In recent discussion about some comments by Gene McCarraher in the in-progress TOJ interview, some interesting stuff came about the relative merits of kicking ass, argumentatively speaking. The passage that occasioned this discussion in the interview is as follows:
I was giving a talk in Chicago a few months after the invasion, and a student asked me a question that just knocked me for a loop. “If the government is protecting me from harm,” he asked, “isn’t it OK for them to lie to me? I mean, if I’m safe, and if it’s for my own good that they’re lying to me, what’s the harm?” I couldn’t believe that a post-sixties college student would even think of asking such a stupid question. I asked him, “So, when do you want the government to not lie to you? If it’s for your own good that they lie to you, why should peacetime make any difference? Why should they tell you the truth at all? For that matter, why should they tell you anything? Why should you want or care to know, ‘as long as you’re safe’?” His very question indicated to me that, for a large cohort of this college generation, truth, falsehood, and evidence just don’t mean very much. “Whatever.”
The discussion brought up the question of whether it was more profitable to kick ass or to foster a “prophetic capacity to see that patience is a far more revolutionary way to engage this generation, to stoke its creative impulses, and stir it from sleep.” From that point the discussion went on to what I take to be a rather good accord, so what follows should not be construed as a critique of the commenter, but rather as something of a spin-off about the merits of ass-kicking as such.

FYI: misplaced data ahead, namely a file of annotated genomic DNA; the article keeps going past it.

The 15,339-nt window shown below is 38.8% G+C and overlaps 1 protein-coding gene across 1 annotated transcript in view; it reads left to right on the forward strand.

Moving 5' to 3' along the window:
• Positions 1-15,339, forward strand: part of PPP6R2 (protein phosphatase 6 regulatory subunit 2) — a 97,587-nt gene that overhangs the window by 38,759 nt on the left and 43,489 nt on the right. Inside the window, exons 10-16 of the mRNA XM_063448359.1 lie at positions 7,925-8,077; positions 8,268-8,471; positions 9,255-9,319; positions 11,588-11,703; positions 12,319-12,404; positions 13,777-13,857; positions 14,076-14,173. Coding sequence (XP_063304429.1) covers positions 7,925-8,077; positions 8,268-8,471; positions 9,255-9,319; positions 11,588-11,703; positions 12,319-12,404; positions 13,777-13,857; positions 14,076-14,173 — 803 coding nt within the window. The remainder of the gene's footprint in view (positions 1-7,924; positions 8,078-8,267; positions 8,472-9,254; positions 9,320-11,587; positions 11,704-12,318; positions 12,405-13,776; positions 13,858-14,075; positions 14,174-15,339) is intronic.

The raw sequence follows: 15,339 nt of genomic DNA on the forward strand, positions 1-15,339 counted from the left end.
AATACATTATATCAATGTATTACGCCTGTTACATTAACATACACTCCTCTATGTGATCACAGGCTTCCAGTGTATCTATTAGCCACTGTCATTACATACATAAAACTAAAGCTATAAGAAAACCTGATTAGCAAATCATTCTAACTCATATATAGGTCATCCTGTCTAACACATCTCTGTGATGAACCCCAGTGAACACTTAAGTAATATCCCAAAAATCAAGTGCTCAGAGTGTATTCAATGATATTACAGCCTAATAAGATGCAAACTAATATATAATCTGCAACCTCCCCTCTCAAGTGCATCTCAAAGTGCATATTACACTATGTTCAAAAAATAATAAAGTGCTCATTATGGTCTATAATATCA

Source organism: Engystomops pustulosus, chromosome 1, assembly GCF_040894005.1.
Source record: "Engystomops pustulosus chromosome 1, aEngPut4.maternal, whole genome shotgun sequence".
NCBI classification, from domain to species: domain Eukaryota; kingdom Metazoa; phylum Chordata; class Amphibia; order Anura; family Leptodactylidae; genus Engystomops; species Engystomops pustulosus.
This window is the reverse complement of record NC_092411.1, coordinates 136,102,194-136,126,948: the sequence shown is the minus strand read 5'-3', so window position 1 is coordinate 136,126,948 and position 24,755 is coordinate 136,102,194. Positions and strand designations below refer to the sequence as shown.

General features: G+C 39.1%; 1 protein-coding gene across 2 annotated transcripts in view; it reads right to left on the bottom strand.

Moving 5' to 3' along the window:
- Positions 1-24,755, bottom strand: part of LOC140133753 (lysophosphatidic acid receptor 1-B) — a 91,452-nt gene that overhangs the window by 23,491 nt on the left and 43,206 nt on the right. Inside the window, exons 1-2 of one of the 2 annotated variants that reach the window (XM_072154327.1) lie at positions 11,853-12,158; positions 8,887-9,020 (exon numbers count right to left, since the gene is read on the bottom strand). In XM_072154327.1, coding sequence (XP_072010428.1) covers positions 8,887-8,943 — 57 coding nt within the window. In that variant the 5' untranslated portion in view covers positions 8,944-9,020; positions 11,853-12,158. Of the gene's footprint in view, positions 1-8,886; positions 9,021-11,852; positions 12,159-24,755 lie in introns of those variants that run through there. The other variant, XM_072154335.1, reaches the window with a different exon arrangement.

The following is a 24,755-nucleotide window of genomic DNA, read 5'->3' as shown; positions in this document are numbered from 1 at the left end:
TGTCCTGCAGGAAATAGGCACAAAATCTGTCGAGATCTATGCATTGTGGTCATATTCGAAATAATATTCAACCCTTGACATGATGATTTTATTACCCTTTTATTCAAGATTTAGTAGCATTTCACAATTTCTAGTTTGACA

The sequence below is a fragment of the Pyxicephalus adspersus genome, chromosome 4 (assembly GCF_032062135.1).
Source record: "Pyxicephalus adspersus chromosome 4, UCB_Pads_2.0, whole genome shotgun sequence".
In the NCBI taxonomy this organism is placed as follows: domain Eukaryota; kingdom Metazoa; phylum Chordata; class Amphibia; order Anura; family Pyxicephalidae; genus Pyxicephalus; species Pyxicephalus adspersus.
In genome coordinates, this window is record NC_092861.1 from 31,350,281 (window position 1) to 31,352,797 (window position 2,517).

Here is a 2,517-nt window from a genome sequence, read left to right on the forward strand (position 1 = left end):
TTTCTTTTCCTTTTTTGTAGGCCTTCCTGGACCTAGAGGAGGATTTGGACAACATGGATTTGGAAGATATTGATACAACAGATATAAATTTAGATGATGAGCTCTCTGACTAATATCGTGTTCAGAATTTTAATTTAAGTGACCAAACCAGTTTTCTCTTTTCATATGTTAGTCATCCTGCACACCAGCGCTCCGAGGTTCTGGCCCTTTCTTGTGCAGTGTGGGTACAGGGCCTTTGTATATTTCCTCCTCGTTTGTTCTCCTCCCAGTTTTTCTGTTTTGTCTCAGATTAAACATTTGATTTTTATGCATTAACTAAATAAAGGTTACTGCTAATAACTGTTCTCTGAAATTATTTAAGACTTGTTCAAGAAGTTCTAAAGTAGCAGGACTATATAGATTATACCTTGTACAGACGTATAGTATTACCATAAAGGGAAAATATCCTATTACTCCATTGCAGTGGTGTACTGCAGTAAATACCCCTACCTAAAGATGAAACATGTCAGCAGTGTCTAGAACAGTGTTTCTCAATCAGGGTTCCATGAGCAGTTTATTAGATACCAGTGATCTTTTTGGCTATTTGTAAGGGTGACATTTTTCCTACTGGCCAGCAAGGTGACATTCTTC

For my money a good verbal ass-kicking is not opposed to a proper revolutionary patience. In fact, to turn a Yoderian phrase here (via Rom Coles), I think ass-kicking is perhaps a vital form of “wild patience.” After all, ass-kicking is not assault or murder, its a form of rebuke, of chastening, of discipline. Certainly ass-kicking can reach a point where it is excessive and sadistic, and finding that line is always the challenge (witness my own, perhaps overblown tendency to verbally kick Mark Driscoll’s ass).
The point though—and I mean this in a very experiential way, having been the recipient of many utterly needed ass-kickings—is that without ass-kicking there’s not much chance of real knowledge, let alone intellectual or personal transformation. Without regular ass-kickings we’re left with precious little besides benign strokings. That helps no one. Ever. While ass-kickings may sometimes kick up plenty of unhelpful dust, they also have far more of a creative capacity to uncover things that are hidden, to bring to light that which needs to be exposed.
That is why ass-kickings can be painful. But it is also why they are much more fruitful and redemptive than any amount of stroking and self-confirmation.